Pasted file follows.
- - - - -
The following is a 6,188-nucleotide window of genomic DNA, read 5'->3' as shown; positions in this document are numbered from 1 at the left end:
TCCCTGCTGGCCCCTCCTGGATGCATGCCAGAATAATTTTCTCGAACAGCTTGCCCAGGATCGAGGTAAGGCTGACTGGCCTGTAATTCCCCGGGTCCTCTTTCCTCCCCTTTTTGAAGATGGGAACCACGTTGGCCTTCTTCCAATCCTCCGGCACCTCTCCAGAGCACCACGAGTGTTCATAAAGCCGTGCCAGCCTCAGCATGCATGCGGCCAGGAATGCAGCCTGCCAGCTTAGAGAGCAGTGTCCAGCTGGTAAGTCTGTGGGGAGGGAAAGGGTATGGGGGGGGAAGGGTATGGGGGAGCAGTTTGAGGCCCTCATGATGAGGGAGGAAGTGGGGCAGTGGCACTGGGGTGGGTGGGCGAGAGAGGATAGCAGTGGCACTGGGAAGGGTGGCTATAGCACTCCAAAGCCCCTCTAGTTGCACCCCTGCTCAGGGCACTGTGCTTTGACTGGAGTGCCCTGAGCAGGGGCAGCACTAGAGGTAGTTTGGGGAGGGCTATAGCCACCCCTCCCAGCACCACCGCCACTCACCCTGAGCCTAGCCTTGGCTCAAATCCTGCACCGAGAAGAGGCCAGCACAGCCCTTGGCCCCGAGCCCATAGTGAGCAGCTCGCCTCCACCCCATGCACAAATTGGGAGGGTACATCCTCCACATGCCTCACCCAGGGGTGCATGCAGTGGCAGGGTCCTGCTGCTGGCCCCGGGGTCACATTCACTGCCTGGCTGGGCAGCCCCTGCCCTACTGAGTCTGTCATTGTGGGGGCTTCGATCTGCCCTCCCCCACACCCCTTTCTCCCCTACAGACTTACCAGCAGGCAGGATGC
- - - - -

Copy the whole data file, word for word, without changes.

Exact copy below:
The following is a 6,188-nucleotide window of genomic DNA, read 5'->3' as shown; positions in this document are numbered from 1 at the left end:
TCCCTGCTGGCCCCTCCTGGATGCATGCCAGAATAATTTTCTCGAACAGCTTGCCCAGGATCGAGGTAAGGCTGACTGGCCTGTAATTCCCCGGGTCCTCTTTCCTCCCCTTTTTGAAGATGGGAACCACGTTGGCCTTCTTCCAATCCTCCGGCACCTCTCCAGAGCACCACGAGTGTTCATAAAGCCGTGCCAGCCTCAGCATGCATGCGGCCAGGAATGCAGCCTGCCAGCTTAGAGAGCAGTGTCCAGCTGGTAAGTCTGTGGGGAGGGAAAGGGTATGGGGGGGGAAGGGTATGGGGGAGCAGTTTGAGGCCCTCATGATGAGGGAGGAAGTGGGGCAGTGGCACTGGGGTGGGTGGGCGAGAGAGGATAGCAGTGGCACTGGGAAGGGTGGCTATAGCACTCCAAAGCCCCTCTAGTTGCACCCCTGCTCAGGGCACTGTGCTTTGACTGGAGTGCCCTGAGCAGGGGCAGCACTAGAGGTAGTTTGGGGAGGGCTATAGCCACCCCTCCCAGCACCACCGCCACTCACCCTGAGCCTAGCCTTGGCTCAAATCCTGCACCGAGAAGAGGCCAGCACAGCCCTTGGCCCCGAGCCCATAGTGAGCAGCTCGCCTCCACCCCATGCACAAATTGGGAGGGTACATCCTCCACATGCCTCACCCAGGGGTGCATGCAGTGGCAGGGTCCTGCTGCTGGCCCCGGGGTCACATTCACTGCCTGGCTGGGCAGCCCCTGCCCTACTGAGTCTGTCATTGTGGGGGCTTCGATCTGCCCTCCCCCACACCCCTTTCTCCCCTACAGACTTACCAGCAGGCAGGATGC